She continued: “The friendships that are being torn apart. Social media feeds you’re afraid to look at anymore. Family members you can barely talk to. Politics rearing its ugly head in our children’s schools. I’m sure all of you in this room can think of people in your lives who, just a few years ago, you could have a civil conversation and talk about the issues of the day — and now, you really can’t. It’s all become so toxic.”

The sleight of hand here is masterful, the equivalent of a skilled singer who has lost a few notes from her top end but knows just how to compensate.

What Kelly really means when she says “politics” is conservative extremism. Republican operatives created controversies about critical race theory and COVID-19 restrictions, exploiting the public’s fear and ignorance. Rightwing media channels, on television and online, provide a constant IV drop of outrage.

Again, Kelly knows she can’t say this in front of a Republican-dominated audience. So she creates an interloper — “politics” — that can be blamed for the situation instead.

She goes even further to make sure the audience doesn’t turn away: “Now the people in this chamber didn’t cause this problem. Much bigger forces are at play. But the people in this chamber can be part of the solution.”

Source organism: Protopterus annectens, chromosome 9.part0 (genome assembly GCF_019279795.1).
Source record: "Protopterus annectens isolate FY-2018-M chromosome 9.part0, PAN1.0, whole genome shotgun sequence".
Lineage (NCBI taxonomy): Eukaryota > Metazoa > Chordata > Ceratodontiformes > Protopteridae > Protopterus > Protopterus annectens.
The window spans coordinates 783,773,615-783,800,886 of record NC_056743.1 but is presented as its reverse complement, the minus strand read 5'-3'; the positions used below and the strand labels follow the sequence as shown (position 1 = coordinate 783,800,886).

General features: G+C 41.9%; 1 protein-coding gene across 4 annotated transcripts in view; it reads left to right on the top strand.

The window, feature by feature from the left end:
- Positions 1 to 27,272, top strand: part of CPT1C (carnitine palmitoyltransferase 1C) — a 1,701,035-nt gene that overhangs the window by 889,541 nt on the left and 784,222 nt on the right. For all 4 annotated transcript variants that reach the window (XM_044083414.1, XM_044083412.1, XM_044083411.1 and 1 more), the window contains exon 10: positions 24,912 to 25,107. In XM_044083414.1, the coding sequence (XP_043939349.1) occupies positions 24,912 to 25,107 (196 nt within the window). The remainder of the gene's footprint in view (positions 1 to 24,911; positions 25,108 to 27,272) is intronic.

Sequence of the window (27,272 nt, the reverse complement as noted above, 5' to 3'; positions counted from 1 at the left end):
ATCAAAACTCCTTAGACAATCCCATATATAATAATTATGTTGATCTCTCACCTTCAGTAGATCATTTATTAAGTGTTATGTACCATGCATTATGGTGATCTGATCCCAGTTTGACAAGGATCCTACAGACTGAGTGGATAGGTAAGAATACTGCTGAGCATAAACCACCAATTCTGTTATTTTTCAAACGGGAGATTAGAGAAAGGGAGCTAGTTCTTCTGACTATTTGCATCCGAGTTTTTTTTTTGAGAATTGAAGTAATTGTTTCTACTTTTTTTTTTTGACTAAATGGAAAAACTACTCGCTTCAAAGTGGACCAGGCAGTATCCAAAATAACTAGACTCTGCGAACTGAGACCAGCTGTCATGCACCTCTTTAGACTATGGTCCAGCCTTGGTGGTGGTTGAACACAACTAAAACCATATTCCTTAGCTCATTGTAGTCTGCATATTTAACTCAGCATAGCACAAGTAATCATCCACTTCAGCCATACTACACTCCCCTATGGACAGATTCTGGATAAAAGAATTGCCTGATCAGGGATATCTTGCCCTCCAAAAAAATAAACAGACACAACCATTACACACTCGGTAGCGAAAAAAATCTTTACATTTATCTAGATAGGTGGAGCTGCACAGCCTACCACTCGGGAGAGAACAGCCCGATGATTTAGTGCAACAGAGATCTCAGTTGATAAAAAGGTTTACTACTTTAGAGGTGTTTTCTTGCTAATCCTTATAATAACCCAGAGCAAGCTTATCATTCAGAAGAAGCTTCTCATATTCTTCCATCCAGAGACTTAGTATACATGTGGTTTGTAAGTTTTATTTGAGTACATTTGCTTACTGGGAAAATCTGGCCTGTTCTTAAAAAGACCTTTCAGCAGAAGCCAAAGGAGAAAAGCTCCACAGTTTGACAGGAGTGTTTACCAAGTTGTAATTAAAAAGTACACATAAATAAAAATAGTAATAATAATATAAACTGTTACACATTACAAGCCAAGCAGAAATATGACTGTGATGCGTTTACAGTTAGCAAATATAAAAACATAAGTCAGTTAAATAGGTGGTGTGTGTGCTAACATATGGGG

What a climax.

Rather than causing Kansas’ destructive partisanship, Kelly says, the state’s senators and representatives can instead repair it by working together. How wholesome those words sound! If folks just join hands and collaborate, we can create a fabulous state together.

Kelly’s performance had the peculiar quality of being both deeply true and moving while also utterly unrealistic. While she sang of bipartisanship, only Democrats in the chamber stood to applaud. Republicans remained seated and silent, denying the state’s top elected official a smidgen of respect.

Republicans remain seated and silent while Democrats stand to applaud Gov. Laura Kelly during her State of the State speech Tuesday in the House Chamber at the Statehouse in Topeka. (Noah Taborda/Kansas Reflector)